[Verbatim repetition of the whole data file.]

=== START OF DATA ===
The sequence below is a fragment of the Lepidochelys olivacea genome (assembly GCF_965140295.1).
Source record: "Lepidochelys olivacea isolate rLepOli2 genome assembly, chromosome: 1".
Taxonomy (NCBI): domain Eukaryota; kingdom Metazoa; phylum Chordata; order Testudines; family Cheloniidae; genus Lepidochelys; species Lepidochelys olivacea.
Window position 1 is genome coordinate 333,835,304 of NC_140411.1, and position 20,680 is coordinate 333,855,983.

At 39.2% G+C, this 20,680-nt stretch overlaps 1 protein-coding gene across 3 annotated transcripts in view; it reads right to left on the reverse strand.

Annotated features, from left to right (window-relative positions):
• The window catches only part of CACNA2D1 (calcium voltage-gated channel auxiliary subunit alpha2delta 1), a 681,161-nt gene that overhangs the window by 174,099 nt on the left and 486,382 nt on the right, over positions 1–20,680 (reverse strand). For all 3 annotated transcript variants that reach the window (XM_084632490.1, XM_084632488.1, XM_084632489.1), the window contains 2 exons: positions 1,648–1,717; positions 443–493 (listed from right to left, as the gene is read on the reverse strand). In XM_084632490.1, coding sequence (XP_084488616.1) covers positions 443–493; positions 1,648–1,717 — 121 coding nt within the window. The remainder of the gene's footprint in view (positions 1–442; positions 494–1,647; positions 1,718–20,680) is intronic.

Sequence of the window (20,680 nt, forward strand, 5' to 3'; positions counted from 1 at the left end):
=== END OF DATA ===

The sequence below is a fragment of the Lepidochelys olivacea genome (assembly GCF_965140295.1).
Source record: "Lepidochelys olivacea isolate rLepOli2 genome assembly, chromosome: 1".
Taxonomy (NCBI): domain Eukaryota; kingdom Metazoa; phylum Chordata; order Testudines; family Cheloniidae; genus Lepidochelys; species Lepidochelys olivacea.
Window position 1 is genome coordinate 333,835,304 of NC_140411.1, and position 20,680 is coordinate 333,855,983.

At 39.2% G+C, this 20,680-nt stretch overlaps 1 protein-coding gene across 3 annotated transcripts in view; it reads right to left on the reverse strand.

Annotated features, from left to right (window-relative positions):
• The window catches only part of CACNA2D1 (calcium voltage-gated channel auxiliary subunit alpha2delta 1), a 681,161-nt gene that overhangs the window by 174,099 nt on the left and 486,382 nt on the right, over positions 1–20,680 (reverse strand). For all 3 annotated transcript variants that reach the window (XM_084632490.1, XM_084632488.1, XM_084632489.1), the window contains 2 exons: positions 1,648–1,717; positions 443–493 (listed from right to left, as the gene is read on the reverse strand). In XM_084632490.1, coding sequence (XP_084488616.1) covers positions 443–493; positions 1,648–1,717 — 121 coding nt within the window. The remainder of the gene's footprint in view (positions 1–442; positions 494–1,647; positions 1,718–20,680) is intronic.

Sequence of the window (20,680 nt, forward strand, 5' to 3'; positions counted from 1 at the left end):